“Wait a year AFTER the finalized divorce papers are in your hands before you start dating” was the most received advice I got when I made the decision to initiate the divorce process.
I didn’t listen. At all.
I thought I had processed all that I needed to process and knew better so I jumped right back into the dating pool as SOON as I could while coming out as a part of the LGBTQ community.
Yea… It was a lot and I wish I would have handled things differently.
Well, I didn’t know what I know now so it’s easier for me to extend myself some grace today but I fully admit that I didn’t handle that well. Separation/divorce is a painful experience. All the shared visions, dreams, ideas are now gone. Done. Lost. Those moments after the kids have gone to bed were now spent alone. Not to mention people who were once close were now not talking to me.
Grief and emotions after divorce is a complex experience; not only for me, but for my kids. They barely had enough time to process that “mom” and “dad” weren’t going to be living together anymore before I hopped into a relationship.
I know why I jumped into dating so quickly; I was hurting and desired closeness. It’s a human need after all and raising kids alone can be an isolating experience.
Dating as a single parent was a whole new world. After being off the market for 10+ years, dating as I knew before partnering up had changed drastically. Apps like Tinder and OkCupid, meeting new people as an adult, and the dating pool after the age of 30 can make anyone’s head spin.
Now that I have almost a decade of dating as a single parent under my belt (with a second divorce to boot), I understand the advice that was first given to me.
Here are my top 3 suggestions I give to anyone who is facing an impending separation or is early in the process:
- Keep your kids in the forefront. They experienced a tremendous amount of change and loss. It’s a traumatic event for them, even if they seem like they’re handling things well. Allow some time for them to adjust to the thought that both parents will no longer be in the household together (if that is the arrangement). I tried getting my kids into therapy and keeping them busy with activities but what I’ve found is that there is no replacement for quality time with a parent. My kids wanted to feel safe and I could do that by being with them.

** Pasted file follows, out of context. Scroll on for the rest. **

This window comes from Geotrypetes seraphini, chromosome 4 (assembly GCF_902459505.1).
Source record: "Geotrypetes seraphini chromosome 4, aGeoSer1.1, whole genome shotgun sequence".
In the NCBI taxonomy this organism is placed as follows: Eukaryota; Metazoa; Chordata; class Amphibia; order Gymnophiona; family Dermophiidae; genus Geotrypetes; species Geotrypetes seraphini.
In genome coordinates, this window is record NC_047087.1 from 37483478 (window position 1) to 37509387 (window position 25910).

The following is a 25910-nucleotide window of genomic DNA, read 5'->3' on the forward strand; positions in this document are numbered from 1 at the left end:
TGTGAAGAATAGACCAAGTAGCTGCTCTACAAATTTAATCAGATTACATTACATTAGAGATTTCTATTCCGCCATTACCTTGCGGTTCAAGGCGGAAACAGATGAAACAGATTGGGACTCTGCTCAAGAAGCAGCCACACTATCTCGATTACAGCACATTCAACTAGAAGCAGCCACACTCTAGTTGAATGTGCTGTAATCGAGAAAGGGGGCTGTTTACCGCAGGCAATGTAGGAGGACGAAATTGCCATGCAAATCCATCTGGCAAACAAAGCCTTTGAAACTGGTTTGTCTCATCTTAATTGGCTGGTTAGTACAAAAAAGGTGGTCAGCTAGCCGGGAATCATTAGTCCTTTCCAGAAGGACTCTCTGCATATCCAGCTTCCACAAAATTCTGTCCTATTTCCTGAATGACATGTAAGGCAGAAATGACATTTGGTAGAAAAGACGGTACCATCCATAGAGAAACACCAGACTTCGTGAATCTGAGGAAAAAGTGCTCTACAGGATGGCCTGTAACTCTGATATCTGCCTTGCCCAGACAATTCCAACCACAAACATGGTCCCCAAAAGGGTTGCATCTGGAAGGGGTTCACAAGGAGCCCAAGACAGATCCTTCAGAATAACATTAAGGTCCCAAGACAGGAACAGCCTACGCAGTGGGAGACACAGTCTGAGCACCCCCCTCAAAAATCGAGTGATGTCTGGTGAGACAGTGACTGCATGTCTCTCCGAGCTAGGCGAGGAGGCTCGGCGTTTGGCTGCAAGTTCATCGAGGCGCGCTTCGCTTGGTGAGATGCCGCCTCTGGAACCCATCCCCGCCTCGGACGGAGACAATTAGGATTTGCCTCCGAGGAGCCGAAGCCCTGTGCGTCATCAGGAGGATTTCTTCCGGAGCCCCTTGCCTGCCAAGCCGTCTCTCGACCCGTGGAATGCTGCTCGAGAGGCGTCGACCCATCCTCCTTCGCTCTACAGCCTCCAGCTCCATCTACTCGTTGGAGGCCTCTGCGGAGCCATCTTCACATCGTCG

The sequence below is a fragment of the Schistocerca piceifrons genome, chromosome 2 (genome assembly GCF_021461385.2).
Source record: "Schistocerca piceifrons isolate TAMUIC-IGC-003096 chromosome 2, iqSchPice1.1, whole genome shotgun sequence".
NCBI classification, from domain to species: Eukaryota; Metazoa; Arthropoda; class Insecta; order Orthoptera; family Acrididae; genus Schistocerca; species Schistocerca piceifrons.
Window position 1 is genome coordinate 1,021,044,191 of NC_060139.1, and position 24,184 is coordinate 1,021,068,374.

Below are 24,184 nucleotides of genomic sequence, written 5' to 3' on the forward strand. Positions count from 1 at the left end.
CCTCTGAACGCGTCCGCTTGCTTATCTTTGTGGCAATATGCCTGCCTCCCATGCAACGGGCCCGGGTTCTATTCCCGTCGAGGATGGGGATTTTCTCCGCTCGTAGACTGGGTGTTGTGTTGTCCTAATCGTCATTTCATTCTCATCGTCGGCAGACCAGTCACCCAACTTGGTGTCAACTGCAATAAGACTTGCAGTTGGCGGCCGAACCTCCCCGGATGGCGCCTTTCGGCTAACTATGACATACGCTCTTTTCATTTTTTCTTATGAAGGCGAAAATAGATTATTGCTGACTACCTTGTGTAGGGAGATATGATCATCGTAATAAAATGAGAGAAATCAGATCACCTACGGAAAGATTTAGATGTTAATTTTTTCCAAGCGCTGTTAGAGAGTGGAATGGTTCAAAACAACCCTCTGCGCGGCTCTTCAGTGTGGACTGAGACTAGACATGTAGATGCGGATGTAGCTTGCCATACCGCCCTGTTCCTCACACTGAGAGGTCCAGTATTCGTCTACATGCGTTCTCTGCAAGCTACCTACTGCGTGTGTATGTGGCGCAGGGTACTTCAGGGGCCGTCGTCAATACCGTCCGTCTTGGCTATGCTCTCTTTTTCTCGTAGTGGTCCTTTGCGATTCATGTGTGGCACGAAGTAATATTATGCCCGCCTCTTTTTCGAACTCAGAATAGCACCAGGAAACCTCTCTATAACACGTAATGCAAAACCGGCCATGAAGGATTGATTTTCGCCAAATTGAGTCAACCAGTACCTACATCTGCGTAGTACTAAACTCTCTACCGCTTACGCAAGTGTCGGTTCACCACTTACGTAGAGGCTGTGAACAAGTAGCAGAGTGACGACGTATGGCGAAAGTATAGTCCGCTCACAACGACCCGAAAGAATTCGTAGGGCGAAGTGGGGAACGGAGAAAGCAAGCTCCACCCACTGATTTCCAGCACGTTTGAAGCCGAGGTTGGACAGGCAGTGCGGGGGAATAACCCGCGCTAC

- Invest in friendships and relationships that aren’t romantic. Relationships are more than just romance. Knowing that the people who surround me with love and compassion during the difficult (and great) times of single parenting is huge. Find your tribe. Foster your tribe. Love on your tribe. (I love you, tribe!)
- If you messed up like I did, it’s OK to take a break. The divorce was final in August 2012 and I didn’t take an intentional break until 2020. Until I felt, accepted, and experienced all the emotions that I needed to, I knew I couldn’t consciously date. While time has a way of healing, intentional inner work was necessary for me to step into who I am authentically in a romantic relationship.
If you’d like to hear more about my dating experiences or topics such as “unconventional dating as a Single Parent in Central PA in the middle of a pandemic,” drop me a line. You can find me on the socials and at www.singleparentsproject.com.
And as always, whether or not you’re single or partnered, know that you’re doing a great job. I’m proud of you and you are loved more than you know.